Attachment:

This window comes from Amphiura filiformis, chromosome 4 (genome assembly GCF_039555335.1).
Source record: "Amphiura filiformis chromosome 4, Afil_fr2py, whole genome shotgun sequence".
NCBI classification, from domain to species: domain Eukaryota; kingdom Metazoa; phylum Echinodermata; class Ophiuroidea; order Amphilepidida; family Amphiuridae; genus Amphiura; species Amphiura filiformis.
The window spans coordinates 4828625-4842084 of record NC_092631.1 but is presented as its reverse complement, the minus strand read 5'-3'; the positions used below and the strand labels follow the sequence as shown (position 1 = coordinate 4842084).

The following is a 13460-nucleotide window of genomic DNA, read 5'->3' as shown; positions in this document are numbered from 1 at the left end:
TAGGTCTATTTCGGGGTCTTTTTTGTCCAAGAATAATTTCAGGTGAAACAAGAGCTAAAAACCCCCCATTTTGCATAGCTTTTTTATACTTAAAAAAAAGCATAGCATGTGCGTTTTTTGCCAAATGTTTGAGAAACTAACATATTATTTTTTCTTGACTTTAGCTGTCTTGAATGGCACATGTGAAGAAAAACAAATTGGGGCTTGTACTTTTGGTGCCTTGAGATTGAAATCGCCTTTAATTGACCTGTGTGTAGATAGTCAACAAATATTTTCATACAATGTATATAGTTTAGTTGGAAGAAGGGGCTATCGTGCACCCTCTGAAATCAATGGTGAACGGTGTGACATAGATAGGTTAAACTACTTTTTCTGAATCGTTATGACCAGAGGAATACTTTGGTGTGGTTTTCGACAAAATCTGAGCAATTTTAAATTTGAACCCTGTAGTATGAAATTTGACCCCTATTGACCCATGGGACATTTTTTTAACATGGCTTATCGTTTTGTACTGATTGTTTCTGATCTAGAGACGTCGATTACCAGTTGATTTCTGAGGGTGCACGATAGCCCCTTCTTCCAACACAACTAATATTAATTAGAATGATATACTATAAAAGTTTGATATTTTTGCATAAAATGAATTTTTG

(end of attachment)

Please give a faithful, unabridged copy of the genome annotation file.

This window comes from Amphiura filiformis, chromosome 4 (genome assembly GCF_039555335.1).
Source record: "Amphiura filiformis chromosome 4, Afil_fr2py, whole genome shotgun sequence".
NCBI classification, from domain to species: domain Eukaryota; kingdom Metazoa; phylum Echinodermata; class Ophiuroidea; order Amphilepidida; family Amphiuridae; genus Amphiura; species Amphiura filiformis.
The window spans coordinates 4828625-4842084 of record NC_092631.1 but is presented as its reverse complement, the minus strand read 5'-3'; the positions used below and the strand labels follow the sequence as shown (position 1 = coordinate 4842084).

The following is a 13460-nucleotide window of genomic DNA, read 5'->3' as shown; positions in this document are numbered from 1 at the left end:
TAGGTCTATTTCGGGGTCTTTTTTGTCCAAGAATAATTTCAGGTGAAACAAGAGCTAAAAACCCCCCATTTTGCATAGCTTTTTTATACTTAAAAAAAAGCATAGCATGTGCGTTTTTTGCCAAATGTTTGAGAAACTAACATATTATTTTTTCTTGACTTTAGCTGTCTTGAATGGCACATGTGAAGAAAAACAAATTGGGGCTTGTACTTTTGGTGCCTTGAGATTGAAATCGCCTTTAATTGACCTGTGTGTAGATAGTCAACAAATATTTTCATACAATGTATATAGTTTAGTTGGAAGAAGGGGCTATCGTGCACCCTCTGAAATCAATGGTGAACGGTGTGACATAGATAGGTTAAACTACTTTTTCTGAATCGTTATGACCAGAGGAATACTTTGGTGTGGTTTTCGACAAAATCTGAGCAATTTTAAATTTGAACCCTGTAGTATGAAATTTGACCCCTATTGACCCATGGGACATTTTTTTAACATGGCTTATCGTTTTGTACTGATTGTTTCTGATCTAGAGACGTCGATTACCAGTTGATTTCTGAGGGTGCACGATAGCCCCTTCTTCCAACACAACTAATATTAATTAGAATGATATACTATAAAAGTTTGATATTTTTGCATAAAATGAATTTTTG